Visitors fortunate enough to arrive at the Sonoma Coast State Beaches can hear pounding waves, breathe fresh sea air, feel sand between toes, and see the natural magic of tide pools, driftwood, secret coves, and inspiring sunsets. If you decide to try Pacific fishing, you might catch a salmon, halibut, rock cod, or albacore tuna.
Hiking and birding (think in terms of snowy egrets, great blue herons, and red-tailed hawks) are other favorite pastimes on state-protected Sonoma Coast beaches, which stretch all the way from Jenner on the northern end to Bodega Head at the southern tip. The entrance to Bodega Harbor is the best place for sighting Pacific grey whales. Whale watching talks by marine experts are offered seasonally at the head, or you can reserve a slot on one of the whale-watching boat tours that departs from Porto Bodega.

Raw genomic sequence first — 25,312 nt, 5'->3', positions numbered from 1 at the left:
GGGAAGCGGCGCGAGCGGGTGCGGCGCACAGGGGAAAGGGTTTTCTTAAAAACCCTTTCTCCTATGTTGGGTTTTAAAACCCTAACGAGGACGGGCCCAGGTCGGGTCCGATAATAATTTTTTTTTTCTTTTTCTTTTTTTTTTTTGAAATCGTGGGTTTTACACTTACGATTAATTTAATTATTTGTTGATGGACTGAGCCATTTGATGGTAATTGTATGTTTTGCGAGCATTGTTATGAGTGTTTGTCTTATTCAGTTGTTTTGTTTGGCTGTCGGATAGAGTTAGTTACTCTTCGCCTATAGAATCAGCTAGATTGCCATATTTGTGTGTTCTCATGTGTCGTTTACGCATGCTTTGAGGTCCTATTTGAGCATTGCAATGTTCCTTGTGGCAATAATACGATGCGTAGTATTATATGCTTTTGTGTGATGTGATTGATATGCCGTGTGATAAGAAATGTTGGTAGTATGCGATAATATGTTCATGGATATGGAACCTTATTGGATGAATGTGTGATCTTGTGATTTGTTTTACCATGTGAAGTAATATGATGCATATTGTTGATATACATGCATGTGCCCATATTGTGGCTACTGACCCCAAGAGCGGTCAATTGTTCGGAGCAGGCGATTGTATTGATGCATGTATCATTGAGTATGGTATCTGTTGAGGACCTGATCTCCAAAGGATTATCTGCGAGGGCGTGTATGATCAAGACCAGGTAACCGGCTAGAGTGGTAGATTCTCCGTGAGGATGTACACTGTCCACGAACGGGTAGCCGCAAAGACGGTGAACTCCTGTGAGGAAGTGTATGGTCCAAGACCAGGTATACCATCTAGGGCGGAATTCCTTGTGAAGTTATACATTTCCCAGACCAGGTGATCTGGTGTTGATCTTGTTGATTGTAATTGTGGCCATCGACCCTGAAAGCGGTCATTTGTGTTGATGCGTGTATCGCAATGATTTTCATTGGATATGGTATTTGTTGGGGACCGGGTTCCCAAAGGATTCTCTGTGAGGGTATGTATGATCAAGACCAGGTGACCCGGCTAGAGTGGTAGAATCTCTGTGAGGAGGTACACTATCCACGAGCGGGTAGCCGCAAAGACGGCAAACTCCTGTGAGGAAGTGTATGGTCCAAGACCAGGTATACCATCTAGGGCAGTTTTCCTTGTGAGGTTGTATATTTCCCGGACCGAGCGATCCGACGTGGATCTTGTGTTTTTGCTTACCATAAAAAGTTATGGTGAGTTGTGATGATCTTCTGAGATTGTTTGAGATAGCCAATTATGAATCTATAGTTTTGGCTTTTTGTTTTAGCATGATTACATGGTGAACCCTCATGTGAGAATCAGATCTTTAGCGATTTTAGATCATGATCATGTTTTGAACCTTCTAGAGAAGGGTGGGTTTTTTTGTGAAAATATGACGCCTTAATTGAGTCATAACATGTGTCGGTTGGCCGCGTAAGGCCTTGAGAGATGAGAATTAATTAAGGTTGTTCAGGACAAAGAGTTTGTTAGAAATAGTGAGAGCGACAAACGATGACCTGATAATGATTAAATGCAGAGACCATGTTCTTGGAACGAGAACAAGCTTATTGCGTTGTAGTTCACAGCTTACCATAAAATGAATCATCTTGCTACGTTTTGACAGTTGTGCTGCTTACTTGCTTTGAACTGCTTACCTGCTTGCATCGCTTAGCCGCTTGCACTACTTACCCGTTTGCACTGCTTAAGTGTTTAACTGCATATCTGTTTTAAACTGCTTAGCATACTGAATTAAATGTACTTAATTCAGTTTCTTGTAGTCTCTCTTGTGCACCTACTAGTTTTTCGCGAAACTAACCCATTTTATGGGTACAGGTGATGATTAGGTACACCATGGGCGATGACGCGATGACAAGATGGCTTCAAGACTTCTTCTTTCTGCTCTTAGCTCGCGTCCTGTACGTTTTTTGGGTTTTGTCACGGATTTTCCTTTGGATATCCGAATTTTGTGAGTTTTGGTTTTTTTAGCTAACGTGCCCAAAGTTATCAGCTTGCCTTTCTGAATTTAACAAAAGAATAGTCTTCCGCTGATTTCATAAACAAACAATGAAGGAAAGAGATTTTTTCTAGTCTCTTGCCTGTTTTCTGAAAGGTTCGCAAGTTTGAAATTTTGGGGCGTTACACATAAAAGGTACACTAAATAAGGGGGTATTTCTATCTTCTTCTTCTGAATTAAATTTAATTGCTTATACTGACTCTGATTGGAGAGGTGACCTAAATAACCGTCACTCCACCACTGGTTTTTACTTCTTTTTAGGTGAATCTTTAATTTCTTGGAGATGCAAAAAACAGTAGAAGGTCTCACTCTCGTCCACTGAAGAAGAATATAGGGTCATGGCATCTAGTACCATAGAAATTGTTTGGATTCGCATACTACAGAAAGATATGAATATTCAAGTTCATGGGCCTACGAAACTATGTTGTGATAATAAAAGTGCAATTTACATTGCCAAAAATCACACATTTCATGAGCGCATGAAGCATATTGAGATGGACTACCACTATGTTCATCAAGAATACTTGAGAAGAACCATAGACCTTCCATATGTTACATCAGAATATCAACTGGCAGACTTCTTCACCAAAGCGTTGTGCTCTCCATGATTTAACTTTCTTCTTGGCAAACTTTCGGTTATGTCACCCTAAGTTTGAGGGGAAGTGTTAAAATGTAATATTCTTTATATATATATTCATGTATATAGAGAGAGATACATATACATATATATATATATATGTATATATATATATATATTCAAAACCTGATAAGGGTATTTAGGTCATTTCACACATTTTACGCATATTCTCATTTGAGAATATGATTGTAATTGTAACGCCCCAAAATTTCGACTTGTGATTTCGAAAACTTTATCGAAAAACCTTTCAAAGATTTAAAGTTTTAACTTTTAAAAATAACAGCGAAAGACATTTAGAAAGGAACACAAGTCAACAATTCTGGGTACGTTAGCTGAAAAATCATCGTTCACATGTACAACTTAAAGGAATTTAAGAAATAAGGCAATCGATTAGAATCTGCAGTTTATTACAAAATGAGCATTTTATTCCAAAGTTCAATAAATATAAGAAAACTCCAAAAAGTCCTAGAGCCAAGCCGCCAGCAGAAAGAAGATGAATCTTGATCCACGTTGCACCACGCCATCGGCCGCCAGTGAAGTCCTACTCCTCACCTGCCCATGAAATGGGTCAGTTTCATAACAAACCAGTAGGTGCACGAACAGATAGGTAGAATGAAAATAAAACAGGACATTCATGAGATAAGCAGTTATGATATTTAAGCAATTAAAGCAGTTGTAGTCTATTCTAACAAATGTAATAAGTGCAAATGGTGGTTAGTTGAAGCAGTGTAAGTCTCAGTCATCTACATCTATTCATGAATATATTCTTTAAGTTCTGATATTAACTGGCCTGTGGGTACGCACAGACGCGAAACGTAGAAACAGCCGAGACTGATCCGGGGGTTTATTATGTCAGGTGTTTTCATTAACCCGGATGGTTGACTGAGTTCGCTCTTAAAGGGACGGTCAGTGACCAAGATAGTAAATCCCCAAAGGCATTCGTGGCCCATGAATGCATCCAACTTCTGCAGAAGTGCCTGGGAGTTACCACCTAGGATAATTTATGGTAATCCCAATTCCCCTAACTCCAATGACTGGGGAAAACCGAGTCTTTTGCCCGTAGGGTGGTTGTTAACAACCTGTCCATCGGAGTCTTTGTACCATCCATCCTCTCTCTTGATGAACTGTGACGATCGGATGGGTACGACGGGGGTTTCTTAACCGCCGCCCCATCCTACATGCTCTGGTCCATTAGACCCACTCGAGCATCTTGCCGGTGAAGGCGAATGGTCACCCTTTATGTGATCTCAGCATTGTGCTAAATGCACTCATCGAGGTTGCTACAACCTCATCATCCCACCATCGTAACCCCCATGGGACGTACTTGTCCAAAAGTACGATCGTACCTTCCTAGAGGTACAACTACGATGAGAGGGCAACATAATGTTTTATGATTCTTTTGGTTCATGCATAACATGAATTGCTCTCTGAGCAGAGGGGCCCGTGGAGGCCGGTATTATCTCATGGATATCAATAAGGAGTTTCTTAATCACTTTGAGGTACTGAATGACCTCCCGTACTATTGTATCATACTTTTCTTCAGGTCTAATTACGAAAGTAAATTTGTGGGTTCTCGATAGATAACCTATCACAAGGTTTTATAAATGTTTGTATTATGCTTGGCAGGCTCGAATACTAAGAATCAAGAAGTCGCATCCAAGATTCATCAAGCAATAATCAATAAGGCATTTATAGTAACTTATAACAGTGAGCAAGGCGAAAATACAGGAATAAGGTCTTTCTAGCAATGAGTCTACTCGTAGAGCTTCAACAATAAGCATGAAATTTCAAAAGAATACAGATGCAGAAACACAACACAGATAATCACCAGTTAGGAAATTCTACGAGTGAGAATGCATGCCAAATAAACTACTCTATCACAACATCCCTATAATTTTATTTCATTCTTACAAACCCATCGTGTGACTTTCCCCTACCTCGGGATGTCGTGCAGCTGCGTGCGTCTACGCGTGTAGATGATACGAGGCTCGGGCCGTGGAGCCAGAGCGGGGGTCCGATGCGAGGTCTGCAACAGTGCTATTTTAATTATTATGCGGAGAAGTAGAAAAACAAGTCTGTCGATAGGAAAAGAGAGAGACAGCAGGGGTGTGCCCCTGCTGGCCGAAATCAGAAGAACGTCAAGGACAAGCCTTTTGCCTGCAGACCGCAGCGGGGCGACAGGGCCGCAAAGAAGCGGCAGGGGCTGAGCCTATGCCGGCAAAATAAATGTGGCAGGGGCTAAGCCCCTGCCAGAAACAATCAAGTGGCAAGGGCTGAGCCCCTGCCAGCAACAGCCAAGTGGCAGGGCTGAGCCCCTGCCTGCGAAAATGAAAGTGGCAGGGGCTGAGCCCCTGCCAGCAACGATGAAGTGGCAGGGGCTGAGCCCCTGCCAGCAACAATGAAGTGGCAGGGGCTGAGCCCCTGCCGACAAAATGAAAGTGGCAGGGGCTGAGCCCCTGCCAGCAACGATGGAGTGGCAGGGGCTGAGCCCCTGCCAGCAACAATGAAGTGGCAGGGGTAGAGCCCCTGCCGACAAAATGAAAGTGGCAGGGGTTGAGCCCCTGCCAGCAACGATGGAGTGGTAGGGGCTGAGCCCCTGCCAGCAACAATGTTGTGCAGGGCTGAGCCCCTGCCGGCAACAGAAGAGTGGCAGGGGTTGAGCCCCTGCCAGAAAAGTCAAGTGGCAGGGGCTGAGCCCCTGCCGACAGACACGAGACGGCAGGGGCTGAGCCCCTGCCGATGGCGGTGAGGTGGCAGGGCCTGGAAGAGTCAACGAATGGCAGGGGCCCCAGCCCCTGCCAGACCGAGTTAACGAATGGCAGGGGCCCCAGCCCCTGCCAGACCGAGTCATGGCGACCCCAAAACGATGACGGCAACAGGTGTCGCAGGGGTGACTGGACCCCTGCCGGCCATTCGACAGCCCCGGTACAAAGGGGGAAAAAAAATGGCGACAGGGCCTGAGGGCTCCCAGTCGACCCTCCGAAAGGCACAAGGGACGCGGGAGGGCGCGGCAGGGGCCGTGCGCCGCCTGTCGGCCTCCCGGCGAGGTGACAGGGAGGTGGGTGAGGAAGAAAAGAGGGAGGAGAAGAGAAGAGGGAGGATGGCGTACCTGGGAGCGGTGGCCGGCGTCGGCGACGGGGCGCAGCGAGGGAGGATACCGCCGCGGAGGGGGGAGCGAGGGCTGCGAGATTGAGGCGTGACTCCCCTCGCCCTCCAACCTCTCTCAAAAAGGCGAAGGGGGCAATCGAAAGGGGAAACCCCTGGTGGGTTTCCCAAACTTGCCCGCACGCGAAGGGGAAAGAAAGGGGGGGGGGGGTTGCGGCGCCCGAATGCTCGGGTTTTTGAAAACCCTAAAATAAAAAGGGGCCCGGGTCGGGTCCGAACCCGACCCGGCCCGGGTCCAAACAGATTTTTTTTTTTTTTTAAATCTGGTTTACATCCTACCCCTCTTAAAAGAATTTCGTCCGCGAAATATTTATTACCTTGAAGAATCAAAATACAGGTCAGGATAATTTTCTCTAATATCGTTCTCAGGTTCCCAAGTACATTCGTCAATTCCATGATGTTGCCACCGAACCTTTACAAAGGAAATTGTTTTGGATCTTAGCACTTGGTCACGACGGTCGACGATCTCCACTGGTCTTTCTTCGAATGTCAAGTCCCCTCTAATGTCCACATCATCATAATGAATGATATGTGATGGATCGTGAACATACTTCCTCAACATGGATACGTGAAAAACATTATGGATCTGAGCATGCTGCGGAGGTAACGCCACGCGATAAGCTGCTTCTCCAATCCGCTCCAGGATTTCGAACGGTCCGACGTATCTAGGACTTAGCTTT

Fort Ross State Historic Park is located on California Highway 1, just 11 miles north of Jenner. The former Imperial Russian settlement and permanent trading post at the fort was established in 1812 – with a backdrop of amazing Pacific seascapes and redwood forests. The buildings and exhibits at the park tell stories about the Russian otter hunters who traveled from Alaska to live and work at the compound. Park displays likewise share facts about early California Ranch-era residents, and the culture and customs of the Kashaya tribe - the first people known to have lived on the land around the settlement. Significantly, Fort Ross was the southernmost point of Russian occupation in the Pacific Northwest.